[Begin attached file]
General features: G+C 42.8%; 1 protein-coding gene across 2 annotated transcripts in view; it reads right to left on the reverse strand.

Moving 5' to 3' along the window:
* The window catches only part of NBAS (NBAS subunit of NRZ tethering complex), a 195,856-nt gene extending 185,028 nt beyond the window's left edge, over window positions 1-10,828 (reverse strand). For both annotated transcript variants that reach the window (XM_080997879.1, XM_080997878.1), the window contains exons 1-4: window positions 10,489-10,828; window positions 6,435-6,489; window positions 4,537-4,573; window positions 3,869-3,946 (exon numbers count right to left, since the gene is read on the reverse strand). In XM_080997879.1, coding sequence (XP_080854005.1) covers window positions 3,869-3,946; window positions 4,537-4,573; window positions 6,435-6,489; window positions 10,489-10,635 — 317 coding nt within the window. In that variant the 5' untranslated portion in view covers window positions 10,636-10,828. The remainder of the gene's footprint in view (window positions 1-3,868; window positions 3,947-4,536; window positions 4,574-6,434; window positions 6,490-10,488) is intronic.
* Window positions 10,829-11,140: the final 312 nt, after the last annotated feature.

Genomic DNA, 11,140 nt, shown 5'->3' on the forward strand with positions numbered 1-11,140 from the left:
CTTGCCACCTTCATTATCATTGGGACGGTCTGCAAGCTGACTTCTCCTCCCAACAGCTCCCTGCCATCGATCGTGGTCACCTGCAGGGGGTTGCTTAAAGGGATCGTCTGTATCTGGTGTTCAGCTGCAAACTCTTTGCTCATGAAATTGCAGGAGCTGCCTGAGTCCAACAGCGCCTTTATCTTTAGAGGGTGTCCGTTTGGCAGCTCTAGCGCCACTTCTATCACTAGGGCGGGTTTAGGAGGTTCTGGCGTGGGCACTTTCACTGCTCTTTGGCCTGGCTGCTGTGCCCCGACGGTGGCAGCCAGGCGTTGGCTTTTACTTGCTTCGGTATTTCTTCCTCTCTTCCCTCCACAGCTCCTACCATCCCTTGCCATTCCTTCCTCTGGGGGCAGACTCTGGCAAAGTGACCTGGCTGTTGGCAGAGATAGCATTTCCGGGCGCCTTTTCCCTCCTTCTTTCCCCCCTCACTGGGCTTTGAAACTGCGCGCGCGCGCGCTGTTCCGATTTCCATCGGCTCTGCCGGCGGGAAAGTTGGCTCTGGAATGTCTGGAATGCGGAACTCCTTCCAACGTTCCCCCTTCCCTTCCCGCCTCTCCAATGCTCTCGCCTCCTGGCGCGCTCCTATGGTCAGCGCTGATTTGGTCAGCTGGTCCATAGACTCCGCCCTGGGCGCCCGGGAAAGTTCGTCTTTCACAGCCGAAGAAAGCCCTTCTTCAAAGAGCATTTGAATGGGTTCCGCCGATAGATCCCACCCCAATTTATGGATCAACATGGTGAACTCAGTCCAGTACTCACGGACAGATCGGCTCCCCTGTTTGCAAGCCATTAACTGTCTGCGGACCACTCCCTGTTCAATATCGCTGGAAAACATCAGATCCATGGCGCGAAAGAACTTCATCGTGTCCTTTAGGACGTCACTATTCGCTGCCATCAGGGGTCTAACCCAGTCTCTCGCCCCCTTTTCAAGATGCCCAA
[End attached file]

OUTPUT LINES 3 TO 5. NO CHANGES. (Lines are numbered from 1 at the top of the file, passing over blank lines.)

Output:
* The window catches only part of NBAS (NBAS subunit of NRZ tethering complex), a 195,856-nt gene extending 185,028 nt beyond the window's left edge, over window positions 1-10,828 (reverse strand). For both annotated transcript variants that reach the window (XM_080997879.1, XM_080997878.1), the window contains exons 1-4: window positions 10,489-10,828; window positions 6,435-6,489; window positions 4,537-4,573; window positions 3,869-3,946 (exon numbers count right to left, since the gene is read on the reverse strand). In XM_080997879.1, coding sequence (XP_080854005.1) covers window positions 3,869-3,946; window positions 4,537-4,573; window positions 6,435-6,489; window positions 10,489-10,635 — 317 coding nt within the window. In that variant the 5' untranslated portion in view covers window positions 10,636-10,828. The remainder of the gene's footprint in view (window positions 1-3,868; window positions 3,947-4,536; window positions 4,574-6,434; window positions 6,490-10,488) is intronic.
* Window positions 10,829-11,140: the final 312 nt, after the last annotated feature.

Genomic DNA, 11,140 nt, shown 5'->3' on the forward strand with positions numbered 1-11,140 from the left: